A “cohabitation agreement” is a contract between unmarried partners who live together, and it can be signed before the couple move in together or after. It usually specifies things like the rights and obligations of each party during the cohabitation, and what will happen if the relationship ends. For example, who will own property acquired during the relationship? Will one partner be obliged to support the other, and for how long? Who will move out of the shared residence, and how soon after the relationship ends should that person be expected to find a new home?
In Ontario, one of the key legal differences between married and cohabitating partners is that married couples are treated as an economic unit, while cohabitating couples are not. For example, when a married couples divorces after three years or more, both have an equal claim to live in the family home, regardless of whose name the property is in. Cohabitating partners do not automatically have this right. Married couples who divorce ordinarily share the value of the property acquired during the marriage, as well as any increase in the value of the property they brought into the marriage. This is not usually the case for cohabitating couples. If a married person dies without a will, the surviving spouse is ordinarily entitled to part of the estate. If the couple is not married, the surviving partner does not have an automatic claim on his or her partner’s estate.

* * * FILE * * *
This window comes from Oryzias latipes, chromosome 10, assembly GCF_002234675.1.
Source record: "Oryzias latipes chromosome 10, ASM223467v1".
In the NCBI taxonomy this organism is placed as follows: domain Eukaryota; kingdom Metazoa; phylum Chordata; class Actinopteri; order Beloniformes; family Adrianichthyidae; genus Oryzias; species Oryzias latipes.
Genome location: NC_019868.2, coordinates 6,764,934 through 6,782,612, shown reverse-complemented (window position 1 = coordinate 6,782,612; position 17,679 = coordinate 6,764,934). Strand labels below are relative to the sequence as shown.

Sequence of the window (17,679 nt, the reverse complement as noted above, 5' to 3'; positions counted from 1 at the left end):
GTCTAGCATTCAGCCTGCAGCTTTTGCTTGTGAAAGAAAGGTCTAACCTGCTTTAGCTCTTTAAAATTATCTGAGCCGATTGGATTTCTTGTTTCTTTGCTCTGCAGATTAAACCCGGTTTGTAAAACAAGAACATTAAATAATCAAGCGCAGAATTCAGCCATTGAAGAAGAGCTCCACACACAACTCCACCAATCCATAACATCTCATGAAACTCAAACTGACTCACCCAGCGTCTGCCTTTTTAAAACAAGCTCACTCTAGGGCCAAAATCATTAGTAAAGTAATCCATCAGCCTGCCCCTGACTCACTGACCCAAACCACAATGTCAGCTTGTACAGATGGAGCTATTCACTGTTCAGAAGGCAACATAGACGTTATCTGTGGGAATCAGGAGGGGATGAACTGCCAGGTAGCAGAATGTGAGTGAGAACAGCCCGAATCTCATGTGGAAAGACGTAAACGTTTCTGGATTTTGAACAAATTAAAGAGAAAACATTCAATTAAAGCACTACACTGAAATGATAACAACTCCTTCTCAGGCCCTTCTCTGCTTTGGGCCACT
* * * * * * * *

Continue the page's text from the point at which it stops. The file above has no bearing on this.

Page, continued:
But do you really need a cohabitation agreement? A lawyer who specializes in family law can advise you about your particular situation. Likely, the answer depends on how much property you own and how complicated your life is. If either or both partners own a home or other substantial assets, or has children, a cohabitation agreement might be a good idea. Another factor to consider is whether the shared living arrangement is meant to be temporary or long-term. If the arrangement is meant to be long-term and indeed to take the place of a marriage, then having a formal agreement is probably advisable. Ordinarily a cohabitation agreement remains valid if the couple marries.
There are additional reasons for couples to work out a cohabitation agreement before moving in together. Working together on a cohabitation agreement can give each person some idea of how the other deals with conflict, and if they are able to have together what mediators like to call “difficult conversations.” Having an open and honest discussion about each other’s financial situation and financial goals early in the relationship can help avoid conflict and misunderstanding later on. Another good reason to have a cohabitation agreement is that, if the relationship does break down, a legally binding agreement can provide some predictability about property rights, and it can help protect against unnecessary cost and litigation.
For a cohabitation agreement to be legally binding the parties must sign it in front of a witness (who also signs); each must make a full and frank financial disclosure; and the parties must sign voluntarily. Each person signing the agreement needs independent legal advice. That means each partner should go over the agreement with his or her own lawyer. It is better to spend the money at the outset to make sure that you have a durable agreement than to find out later (and at much greater expense) that the agreement won’t hold up in court.
Are you (or someone you know) thinking about a cohabitation or premarital agreement? Do you need to have a conversation with your partner about this, but don’t know where to start? Get in touch with me via the contact form. I can help you get started and make sure that the negotiations strengthen your relationship rather than damage it.